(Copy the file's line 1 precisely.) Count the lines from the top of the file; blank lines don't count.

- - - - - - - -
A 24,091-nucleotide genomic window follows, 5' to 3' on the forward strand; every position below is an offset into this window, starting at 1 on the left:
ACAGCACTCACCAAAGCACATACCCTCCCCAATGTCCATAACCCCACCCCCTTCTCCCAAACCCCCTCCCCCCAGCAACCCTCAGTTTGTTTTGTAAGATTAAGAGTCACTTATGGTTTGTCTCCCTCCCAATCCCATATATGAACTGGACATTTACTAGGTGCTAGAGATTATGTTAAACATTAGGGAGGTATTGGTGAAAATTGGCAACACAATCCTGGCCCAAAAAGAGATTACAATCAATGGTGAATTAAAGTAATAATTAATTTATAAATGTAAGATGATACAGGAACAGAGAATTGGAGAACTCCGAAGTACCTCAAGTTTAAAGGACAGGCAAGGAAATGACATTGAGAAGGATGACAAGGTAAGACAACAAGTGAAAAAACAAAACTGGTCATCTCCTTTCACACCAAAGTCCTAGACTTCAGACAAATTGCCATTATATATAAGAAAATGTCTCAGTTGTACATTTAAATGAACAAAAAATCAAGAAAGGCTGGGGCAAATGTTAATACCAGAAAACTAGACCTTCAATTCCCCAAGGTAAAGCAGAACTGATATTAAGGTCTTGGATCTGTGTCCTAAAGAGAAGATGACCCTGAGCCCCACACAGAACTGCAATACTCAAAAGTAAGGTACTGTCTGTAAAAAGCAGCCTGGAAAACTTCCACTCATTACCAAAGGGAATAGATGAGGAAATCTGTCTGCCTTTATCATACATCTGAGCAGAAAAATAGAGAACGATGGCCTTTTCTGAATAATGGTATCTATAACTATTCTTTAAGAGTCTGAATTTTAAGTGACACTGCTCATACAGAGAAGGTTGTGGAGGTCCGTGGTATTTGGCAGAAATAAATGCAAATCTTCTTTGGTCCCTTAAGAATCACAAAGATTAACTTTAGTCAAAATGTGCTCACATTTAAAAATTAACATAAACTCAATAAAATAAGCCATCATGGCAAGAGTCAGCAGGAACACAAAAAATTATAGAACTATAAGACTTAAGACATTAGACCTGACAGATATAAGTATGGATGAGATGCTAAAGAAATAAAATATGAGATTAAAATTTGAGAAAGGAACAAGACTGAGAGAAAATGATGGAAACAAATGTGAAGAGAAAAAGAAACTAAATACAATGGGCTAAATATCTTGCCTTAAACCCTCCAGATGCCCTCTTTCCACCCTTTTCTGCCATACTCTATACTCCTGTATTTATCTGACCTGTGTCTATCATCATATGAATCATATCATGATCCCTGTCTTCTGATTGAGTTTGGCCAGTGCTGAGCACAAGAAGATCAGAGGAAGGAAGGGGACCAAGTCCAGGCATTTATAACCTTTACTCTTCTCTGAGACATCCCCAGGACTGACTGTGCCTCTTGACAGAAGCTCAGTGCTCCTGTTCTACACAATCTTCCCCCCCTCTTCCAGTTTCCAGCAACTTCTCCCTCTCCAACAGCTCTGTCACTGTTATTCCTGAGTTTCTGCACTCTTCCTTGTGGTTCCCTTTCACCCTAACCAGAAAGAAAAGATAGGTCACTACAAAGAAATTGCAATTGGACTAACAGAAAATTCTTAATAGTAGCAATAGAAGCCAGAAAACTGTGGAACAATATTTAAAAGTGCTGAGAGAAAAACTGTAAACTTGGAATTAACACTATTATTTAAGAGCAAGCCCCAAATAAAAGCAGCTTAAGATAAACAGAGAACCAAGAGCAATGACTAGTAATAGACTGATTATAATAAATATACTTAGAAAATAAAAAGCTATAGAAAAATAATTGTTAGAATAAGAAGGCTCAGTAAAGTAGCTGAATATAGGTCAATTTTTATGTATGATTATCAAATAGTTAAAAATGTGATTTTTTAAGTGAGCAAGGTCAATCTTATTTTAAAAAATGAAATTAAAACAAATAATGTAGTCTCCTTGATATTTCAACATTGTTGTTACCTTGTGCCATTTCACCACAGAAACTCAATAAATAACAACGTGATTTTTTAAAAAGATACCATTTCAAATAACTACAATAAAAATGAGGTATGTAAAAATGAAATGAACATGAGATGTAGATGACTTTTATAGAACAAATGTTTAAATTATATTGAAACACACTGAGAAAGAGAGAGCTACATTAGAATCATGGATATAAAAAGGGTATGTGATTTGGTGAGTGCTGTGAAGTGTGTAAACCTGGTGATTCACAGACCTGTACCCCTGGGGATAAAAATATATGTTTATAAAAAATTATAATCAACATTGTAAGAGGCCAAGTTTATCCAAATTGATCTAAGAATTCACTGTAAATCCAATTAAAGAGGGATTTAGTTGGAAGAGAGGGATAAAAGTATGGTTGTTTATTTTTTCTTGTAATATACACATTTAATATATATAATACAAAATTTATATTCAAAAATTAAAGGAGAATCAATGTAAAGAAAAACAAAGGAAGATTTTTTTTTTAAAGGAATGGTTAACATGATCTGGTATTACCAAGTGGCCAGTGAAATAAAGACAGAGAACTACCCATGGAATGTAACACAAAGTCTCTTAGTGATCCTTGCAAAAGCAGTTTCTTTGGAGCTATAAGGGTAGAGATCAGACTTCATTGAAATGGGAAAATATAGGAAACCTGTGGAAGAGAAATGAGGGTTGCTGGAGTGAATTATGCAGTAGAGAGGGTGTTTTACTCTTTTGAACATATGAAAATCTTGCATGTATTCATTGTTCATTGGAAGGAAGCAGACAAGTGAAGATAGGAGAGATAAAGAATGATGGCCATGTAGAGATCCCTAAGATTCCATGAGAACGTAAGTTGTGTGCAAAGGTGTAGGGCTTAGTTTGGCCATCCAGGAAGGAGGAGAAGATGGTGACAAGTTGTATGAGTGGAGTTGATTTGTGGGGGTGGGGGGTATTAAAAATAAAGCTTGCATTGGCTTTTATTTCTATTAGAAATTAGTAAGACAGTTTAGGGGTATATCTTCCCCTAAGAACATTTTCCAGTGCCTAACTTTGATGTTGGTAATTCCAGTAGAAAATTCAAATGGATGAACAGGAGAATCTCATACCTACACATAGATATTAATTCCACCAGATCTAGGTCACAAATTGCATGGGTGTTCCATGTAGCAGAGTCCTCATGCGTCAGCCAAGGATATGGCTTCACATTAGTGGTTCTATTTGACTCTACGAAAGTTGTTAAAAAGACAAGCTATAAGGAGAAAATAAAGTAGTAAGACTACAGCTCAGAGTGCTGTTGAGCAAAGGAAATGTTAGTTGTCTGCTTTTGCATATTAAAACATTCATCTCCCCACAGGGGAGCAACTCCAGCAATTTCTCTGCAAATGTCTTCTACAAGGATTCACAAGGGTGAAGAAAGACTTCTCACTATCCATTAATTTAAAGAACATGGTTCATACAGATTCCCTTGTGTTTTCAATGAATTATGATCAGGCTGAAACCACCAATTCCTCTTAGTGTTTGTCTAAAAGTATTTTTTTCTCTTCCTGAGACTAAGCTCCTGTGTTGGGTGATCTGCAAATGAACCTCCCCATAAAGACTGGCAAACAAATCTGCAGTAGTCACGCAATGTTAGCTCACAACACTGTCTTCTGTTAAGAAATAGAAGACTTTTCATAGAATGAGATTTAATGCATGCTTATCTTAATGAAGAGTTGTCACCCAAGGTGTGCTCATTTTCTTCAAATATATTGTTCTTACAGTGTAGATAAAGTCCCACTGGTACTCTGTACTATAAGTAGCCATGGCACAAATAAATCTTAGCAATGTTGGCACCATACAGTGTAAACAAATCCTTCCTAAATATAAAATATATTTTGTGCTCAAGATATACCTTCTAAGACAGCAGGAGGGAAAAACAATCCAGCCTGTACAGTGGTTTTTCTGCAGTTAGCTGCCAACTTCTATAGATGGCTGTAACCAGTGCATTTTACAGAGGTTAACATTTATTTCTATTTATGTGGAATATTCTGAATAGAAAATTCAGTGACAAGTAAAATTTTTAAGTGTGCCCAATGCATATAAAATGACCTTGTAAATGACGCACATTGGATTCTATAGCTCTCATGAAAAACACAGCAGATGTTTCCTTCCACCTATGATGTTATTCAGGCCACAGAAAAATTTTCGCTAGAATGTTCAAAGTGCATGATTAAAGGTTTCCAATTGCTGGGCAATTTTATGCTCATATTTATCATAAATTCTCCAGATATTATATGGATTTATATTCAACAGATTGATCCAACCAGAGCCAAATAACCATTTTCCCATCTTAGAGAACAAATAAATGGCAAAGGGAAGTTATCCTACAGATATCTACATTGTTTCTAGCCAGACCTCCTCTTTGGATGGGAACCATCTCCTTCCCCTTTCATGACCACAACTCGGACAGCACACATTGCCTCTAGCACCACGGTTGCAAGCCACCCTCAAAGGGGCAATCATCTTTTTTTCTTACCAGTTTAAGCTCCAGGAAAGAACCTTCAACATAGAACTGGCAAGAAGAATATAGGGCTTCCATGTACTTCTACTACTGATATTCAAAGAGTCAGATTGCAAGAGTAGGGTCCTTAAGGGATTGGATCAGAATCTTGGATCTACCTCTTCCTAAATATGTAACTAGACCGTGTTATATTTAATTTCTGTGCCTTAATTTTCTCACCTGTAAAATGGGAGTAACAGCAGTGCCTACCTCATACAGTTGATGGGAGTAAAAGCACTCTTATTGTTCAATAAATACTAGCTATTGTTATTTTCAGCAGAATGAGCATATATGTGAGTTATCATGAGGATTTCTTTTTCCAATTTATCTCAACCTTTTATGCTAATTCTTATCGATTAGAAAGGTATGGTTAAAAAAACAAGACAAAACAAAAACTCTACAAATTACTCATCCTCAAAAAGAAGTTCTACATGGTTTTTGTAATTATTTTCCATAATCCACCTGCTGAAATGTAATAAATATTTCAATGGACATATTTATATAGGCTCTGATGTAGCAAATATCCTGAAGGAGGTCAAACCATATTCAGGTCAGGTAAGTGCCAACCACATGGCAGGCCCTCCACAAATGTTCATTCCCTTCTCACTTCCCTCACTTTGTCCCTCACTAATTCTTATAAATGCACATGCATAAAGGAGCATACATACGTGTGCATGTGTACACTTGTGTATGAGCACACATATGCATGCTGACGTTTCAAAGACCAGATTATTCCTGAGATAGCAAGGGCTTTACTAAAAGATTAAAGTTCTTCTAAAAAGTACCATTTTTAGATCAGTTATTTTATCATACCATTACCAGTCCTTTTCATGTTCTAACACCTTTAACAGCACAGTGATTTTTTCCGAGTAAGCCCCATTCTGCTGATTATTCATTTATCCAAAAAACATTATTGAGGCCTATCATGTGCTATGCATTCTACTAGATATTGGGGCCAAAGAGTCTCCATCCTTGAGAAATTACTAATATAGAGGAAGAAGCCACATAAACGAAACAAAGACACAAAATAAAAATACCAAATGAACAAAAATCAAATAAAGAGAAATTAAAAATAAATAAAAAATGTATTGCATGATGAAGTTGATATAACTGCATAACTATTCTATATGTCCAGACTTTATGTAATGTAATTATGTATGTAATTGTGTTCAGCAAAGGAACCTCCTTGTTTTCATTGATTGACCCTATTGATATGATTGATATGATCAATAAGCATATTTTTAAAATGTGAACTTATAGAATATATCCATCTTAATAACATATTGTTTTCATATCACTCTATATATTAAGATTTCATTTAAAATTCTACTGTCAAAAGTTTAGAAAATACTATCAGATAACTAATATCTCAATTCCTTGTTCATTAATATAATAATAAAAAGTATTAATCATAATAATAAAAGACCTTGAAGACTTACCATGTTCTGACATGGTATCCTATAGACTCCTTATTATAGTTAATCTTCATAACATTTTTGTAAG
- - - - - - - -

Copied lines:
A 24,091-nucleotide genomic window follows, 5' to 3' on the forward strand; every position below is an offset into this window, starting at 1 on the left: